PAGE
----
Münsterberg, Hugo, 1863-1916

Alternative names
Birth 1863-06-01
Death 1916-12-16
English, German

Biographical notes:

Psychologist Hugo Münsterberg studied at Leipzig under Wilhelm Wundt and received further training in medicine at Heidelberg and Freiburg. He met William James at a conference in 1891, and in 1892 James invited him to Harvard University, where Münsterberg lectured and chaired the department of psychology for three years. After a brief period in Germany, he returned to Harvard, which remained his chief institutional affiliation. Münsterberg is best known for his pioneering work in clincal, forensic, and industrial psychology; he was an admirer of Frederick Winslow Taylor and was particularly concerned with issues of workplace efficiency and vocational guidance. In addition to pyschology, Münsterberg was engaged in furthering German-American understanding: he remained deeply committed to his adopted country, but his critques of American culture and his support of German policies, especially during the First World War, garnered strong opposition, including accusations of espionage and death threats. Among his correspondents was the German-American poet and propagandist George Sylvester Viereck, who became known as a radically pro-German apologist. Although many colleagues distanced themselves from Münsterberg during the war, he remained at Harvard until his death, aged 53, at the lecture podium.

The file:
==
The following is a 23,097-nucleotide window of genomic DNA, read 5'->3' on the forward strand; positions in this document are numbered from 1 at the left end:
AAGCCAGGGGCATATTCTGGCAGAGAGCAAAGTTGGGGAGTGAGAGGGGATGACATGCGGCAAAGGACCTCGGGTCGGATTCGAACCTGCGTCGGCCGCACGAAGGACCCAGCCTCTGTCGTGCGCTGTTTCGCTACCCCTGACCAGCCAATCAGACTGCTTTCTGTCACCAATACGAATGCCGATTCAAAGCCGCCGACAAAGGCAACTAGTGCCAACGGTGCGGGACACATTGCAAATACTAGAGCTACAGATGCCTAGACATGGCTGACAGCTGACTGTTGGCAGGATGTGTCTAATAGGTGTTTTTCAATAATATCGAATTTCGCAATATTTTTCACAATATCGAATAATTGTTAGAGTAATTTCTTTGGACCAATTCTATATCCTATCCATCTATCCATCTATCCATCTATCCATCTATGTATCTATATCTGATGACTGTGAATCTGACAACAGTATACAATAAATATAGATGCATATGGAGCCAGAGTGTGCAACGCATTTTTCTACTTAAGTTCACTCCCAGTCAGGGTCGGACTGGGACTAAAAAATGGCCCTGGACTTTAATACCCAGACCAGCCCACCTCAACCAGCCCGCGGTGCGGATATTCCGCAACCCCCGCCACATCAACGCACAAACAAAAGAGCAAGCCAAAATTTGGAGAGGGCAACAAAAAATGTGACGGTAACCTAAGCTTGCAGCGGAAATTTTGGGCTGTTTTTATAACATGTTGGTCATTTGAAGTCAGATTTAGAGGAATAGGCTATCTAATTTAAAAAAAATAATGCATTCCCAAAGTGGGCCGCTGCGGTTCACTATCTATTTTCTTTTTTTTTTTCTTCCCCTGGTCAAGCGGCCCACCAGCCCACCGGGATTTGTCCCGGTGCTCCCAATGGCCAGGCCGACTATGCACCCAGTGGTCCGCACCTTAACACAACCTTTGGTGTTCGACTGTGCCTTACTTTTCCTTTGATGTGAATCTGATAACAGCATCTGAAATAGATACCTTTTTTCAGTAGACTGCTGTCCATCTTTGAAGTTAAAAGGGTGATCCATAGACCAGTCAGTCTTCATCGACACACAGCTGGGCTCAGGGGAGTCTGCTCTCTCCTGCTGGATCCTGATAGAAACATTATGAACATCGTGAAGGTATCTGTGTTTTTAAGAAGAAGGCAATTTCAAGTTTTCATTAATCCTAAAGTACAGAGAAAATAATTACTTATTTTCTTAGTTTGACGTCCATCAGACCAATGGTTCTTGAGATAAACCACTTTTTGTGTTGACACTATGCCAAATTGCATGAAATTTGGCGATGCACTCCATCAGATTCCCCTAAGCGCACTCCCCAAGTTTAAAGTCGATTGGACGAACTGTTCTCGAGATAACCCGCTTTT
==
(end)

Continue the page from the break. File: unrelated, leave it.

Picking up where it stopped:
From the description of Hugo Münsterberg letters to George Sylvester Viereck, 1904-1916. (Harvard University). WorldCat record id: 748932463

German American psychologist, educator, and author.

From the description of Hugo Münsterberg manuscript page [manuscript], [1901] (University of Virginia). WorldCat record id: 608297673

Münsterberg (1863-1916) was a pioneer in experimental psychology. He taught at Harvard for many years, first as Professor of Experimental Psychology (1892-1897) and then as Professor of Psychology (1897-1916). He also directed the Psychological Laboratory (1905-1916). Munsterberg was born in Prussia in 1863. He received an honorary degree from Harvard in 1901.

From the description of Papers of Hugo Münsterberg, 1900-1928 (inclusive). (Harvard University). WorldCat record id: 76972815


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  • German American literature
  • Psychology, Experimental
  • German Americans


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  • Germany (as recorded)
  • United States (as recorded)